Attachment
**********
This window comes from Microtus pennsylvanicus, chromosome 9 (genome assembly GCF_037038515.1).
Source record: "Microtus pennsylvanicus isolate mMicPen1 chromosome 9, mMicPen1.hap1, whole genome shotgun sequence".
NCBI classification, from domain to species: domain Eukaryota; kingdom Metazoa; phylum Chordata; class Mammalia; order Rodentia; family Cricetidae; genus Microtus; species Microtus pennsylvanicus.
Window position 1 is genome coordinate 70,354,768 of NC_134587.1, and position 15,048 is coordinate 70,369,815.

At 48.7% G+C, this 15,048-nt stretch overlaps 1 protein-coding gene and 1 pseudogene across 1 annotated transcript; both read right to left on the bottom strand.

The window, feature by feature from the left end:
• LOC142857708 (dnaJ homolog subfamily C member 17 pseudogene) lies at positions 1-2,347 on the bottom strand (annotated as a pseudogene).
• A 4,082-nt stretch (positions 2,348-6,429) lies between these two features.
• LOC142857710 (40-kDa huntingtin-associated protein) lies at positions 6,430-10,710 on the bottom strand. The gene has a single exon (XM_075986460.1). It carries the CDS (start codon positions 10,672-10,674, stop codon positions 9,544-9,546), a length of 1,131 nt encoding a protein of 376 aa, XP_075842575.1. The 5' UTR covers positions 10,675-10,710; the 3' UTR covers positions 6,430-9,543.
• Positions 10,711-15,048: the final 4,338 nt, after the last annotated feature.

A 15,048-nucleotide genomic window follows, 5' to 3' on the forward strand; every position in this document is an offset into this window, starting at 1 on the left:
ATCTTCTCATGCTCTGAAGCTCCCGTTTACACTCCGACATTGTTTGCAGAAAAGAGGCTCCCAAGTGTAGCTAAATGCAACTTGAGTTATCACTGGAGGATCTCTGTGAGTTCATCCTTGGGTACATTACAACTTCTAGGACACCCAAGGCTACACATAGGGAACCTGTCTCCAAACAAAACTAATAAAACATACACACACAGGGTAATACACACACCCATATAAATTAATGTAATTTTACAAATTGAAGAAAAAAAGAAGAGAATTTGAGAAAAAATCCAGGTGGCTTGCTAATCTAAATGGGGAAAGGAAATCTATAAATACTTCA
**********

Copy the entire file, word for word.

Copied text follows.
This window comes from Microtus pennsylvanicus, chromosome 9 (genome assembly GCF_037038515.1).
Source record: "Microtus pennsylvanicus isolate mMicPen1 chromosome 9, mMicPen1.hap1, whole genome shotgun sequence".
NCBI classification, from domain to species: domain Eukaryota; kingdom Metazoa; phylum Chordata; class Mammalia; order Rodentia; family Cricetidae; genus Microtus; species Microtus pennsylvanicus.
Window position 1 is genome coordinate 70,354,768 of NC_134587.1, and position 15,048 is coordinate 70,369,815.

At 48.7% G+C, this 15,048-nt stretch overlaps 1 protein-coding gene and 1 pseudogene across 1 annotated transcript; both read right to left on the bottom strand.

The window, feature by feature from the left end:
• LOC142857708 (dnaJ homolog subfamily C member 17 pseudogene) lies at positions 1-2,347 on the bottom strand (annotated as a pseudogene).
• A 4,082-nt stretch (positions 2,348-6,429) lies between these two features.
• LOC142857710 (40-kDa huntingtin-associated protein) lies at positions 6,430-10,710 on the bottom strand. The gene has a single exon (XM_075986460.1). It carries the CDS (start codon positions 10,672-10,674, stop codon positions 9,544-9,546), a length of 1,131 nt encoding a protein of 376 aa, XP_075842575.1. The 5' UTR covers positions 10,675-10,710; the 3' UTR covers positions 6,430-9,543.
• Positions 10,711-15,048: the final 4,338 nt, after the last annotated feature.

A 15,048-nucleotide genomic window follows, 5' to 3' on the forward strand; every position in this document is an offset into this window, starting at 1 on the left:
ATCTTCTCATGCTCTGAAGCTCCCGTTTACACTCCGACATTGTTTGCAGAAAAGAGGCTCCCAAGTGTAGCTAAATGCAACTTGAGTTATCACTGGAGGATCTCTGTGAGTTCATCCTTGGGTACATTACAACTTCTAGGACACCCAAGGCTACACATAGGGAACCTGTCTCCAAACAAAACTAATAAAACATACACACACAGGGTAATACACACACCCATATAAATTAATGTAATTTTACAAATTGAAGAAAAAAAGAAGAGAATTTGAGAAAAAATCCAGGTGGCTTGCTAATCTAAATGGGGAAAGGAAATCTATAAATACTTCA